Two layoffs in the aviation industry were enough for Kris Withrow.
He has parlayed a part-time job he took after the first layoff into a full-time career as owner of a security business franchise.
“In essence, I thought it was just time to do something different,” said Withrow, who owns Signal 88 Security with his wife, Traci.
Signal 88 Security provides a roving patrol service for apartment complexes, construction sites, convenience stores and other clients, using marked cars and plenty of lights at night to draw attention to their presence.
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Based at WaterWalk, Withrow’s franchise has about 50 part- and full-time employees and was named franchise of the year for 2016 by the Omaha-based company.
The Withrows, who are originally from the Wichita area, moved to Omaha in the early 2000s after a layoff. Kris Withrow worked in loss prevention for a national retailer and also part time for Signal 88, which at the time only operated in Omaha.
The couple returned to Wichita in 2008 so Kris Withrow could take a job as a buyer with Learjet. But within a year he realized he likely would be laid off again, even though the company was helping him get his master’s degree.
“In that time frame, Signal 88 started franchising out,” he said. “We were able to get in basically at the very beginning.”
Withrow said they own the 10th-oldest of what are now about 120 Signal 88 franchises. The company has bigger franchises in cities such as Atlanta and Dallas, he said, but the Wichita operation is its biggest “medium market” franchise.
Withrow said the biggest challenge for him was selling the service to potential clients.
“I had zero sales experience,” he said. “But I think what I was able to do is focus more on building relationships with potential clients as opposed to selling them something.”
He added, however, “You do have to finalize” sales to succeed.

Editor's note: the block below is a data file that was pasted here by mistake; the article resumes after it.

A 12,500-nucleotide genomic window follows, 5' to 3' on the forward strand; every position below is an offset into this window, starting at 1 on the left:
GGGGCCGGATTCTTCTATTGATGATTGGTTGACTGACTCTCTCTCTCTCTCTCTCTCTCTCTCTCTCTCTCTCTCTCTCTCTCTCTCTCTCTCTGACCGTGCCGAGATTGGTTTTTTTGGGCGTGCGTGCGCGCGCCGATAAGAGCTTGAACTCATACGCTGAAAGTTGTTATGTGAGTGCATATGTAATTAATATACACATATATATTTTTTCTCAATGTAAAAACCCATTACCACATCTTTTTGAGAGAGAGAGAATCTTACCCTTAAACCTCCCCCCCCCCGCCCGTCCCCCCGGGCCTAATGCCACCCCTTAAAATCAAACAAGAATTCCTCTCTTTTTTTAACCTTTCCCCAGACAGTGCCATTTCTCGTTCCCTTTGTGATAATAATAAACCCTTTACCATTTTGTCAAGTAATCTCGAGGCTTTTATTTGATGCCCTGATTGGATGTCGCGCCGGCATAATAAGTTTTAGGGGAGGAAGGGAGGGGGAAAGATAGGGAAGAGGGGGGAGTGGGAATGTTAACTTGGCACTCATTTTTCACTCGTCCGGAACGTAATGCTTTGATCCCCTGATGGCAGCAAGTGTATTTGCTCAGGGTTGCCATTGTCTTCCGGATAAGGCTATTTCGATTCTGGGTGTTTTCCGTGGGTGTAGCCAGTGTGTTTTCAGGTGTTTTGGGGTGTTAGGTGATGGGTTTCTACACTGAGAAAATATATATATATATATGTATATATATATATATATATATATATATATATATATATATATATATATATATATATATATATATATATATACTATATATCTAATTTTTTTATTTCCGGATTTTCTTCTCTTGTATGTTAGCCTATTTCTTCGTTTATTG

One of the franchise’s key selling points is that it uses up-to-date technology for things such as tracking the company’s vehicles, Withrow said.
“All of our scheduling and reporting information is web-based, as opposed to the old style of writing down information.”
Traci Withrow handles the business’ administrative work, which was also cited in the award the franchise received.
Kris Withrow said finding qualified employees is difficult. The vast majority of its patrol guards work at night, on weekends and holidays.
“We’re never off,” he said.
The company can’t hire off-duty police officers, but Kris Withrow said it has been successful hiring students in area criminal justice programs.
“We want to hire people who have aspirations to do something other than security,” he said. “At last count, we’ve had 18 former employees who have gone on to various police departments or sheriff’s departments.”
All local security guards are required to take a class taught by the police department, he said, and Signal 88 requires additional training for its employees.
The job can occasionally be exciting. Police have requested videos captured by the company’s vehicles, and the guards sometimes come upon someone in the act of committing a crime.
While security guards are legally able to detain someone, Withrow said, “Typically, we would err on the side of calling the Wichita Police Department.”